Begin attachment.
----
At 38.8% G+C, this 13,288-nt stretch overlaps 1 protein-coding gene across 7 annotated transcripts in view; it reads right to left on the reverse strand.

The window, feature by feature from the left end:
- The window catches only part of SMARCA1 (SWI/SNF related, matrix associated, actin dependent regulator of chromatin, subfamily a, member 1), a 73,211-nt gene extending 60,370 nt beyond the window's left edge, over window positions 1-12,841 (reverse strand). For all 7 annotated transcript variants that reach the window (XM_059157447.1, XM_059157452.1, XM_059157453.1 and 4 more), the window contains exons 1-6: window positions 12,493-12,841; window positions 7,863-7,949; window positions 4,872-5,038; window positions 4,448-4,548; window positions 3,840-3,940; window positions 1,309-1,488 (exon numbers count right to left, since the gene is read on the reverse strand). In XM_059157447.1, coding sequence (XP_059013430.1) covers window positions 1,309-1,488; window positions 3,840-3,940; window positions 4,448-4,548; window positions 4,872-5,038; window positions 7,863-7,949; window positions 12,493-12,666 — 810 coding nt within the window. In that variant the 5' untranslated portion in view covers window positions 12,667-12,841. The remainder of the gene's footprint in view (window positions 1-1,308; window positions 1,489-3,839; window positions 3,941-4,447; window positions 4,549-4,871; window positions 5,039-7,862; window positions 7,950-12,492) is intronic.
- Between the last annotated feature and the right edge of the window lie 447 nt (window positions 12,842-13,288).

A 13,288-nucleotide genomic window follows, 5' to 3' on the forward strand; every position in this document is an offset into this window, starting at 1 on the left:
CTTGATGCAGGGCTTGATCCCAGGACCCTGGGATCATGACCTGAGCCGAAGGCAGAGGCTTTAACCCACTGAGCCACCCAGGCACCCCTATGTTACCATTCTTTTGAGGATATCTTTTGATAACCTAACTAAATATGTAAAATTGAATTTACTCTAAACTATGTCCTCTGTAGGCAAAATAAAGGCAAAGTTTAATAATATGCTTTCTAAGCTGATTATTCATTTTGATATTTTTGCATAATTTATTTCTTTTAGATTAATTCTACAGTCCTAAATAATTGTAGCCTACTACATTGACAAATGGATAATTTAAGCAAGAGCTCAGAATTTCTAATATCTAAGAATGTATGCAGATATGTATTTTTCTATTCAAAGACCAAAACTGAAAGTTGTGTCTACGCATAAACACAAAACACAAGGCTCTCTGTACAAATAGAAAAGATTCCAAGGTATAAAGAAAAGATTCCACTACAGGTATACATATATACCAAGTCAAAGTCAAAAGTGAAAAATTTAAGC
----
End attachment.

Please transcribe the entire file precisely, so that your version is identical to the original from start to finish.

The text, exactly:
At 38.8% G+C, this 13,288-nt stretch overlaps 1 protein-coding gene across 7 annotated transcripts in view; it reads right to left on the reverse strand.

The window, feature by feature from the left end:
- The window catches only part of SMARCA1 (SWI/SNF related, matrix associated, actin dependent regulator of chromatin, subfamily a, member 1), a 73,211-nt gene extending 60,370 nt beyond the window's left edge, over window positions 1-12,841 (reverse strand). For all 7 annotated transcript variants that reach the window (XM_059157447.1, XM_059157452.1, XM_059157453.1 and 4 more), the window contains exons 1-6: window positions 12,493-12,841; window positions 7,863-7,949; window positions 4,872-5,038; window positions 4,448-4,548; window positions 3,840-3,940; window positions 1,309-1,488 (exon numbers count right to left, since the gene is read on the reverse strand). In XM_059157447.1, coding sequence (XP_059013430.1) covers window positions 1,309-1,488; window positions 3,840-3,940; window positions 4,448-4,548; window positions 4,872-5,038; window positions 7,863-7,949; window positions 12,493-12,666 — 810 coding nt within the window. In that variant the 5' untranslated portion in view covers window positions 12,667-12,841. The remainder of the gene's footprint in view (window positions 1-1,308; window positions 1,489-3,839; window positions 3,941-4,447; window positions 4,549-4,871; window positions 5,039-7,862; window positions 7,950-12,492) is intronic.
- Between the last annotated feature and the right edge of the window lie 447 nt (window positions 12,842-13,288).

A 13,288-nucleotide genomic window follows, 5' to 3' on the forward strand; every position in this document is an offset into this window, starting at 1 on the left:
CTTGATGCAGGGCTTGATCCCAGGACCCTGGGATCATGACCTGAGCCGAAGGCAGAGGCTTTAACCCACTGAGCCACCCAGGCACCCCTATGTTACCATTCTTTTGAGGATATCTTTTGATAACCTAACTAAATATGTAAAATTGAATTTACTCTAAACTATGTCCTCTGTAGGCAAAATAAAGGCAAAGTTTAATAATATGCTTTCTAAGCTGATTATTCATTTTGATATTTTTGCATAATTTATTTCTTTTAGATTAATTCTACAGTCCTAAATAATTGTAGCCTACTACATTGACAAATGGATAATTTAAGCAAGAGCTCAGAATTTCTAATATCTAAGAATGTATGCAGATATGTATTTTTCTATTCAAAGACCAAAACTGAAAGTTGTGTCTACGCATAAACACAAAACACAAGGCTCTCTGTACAAATAGAAAAGATTCCAAGGTATAAAGAAAAGATTCCACTACAGGTATACATATATACCAAGTCAAAGTCAAAAGTGAAAAATTTAAGC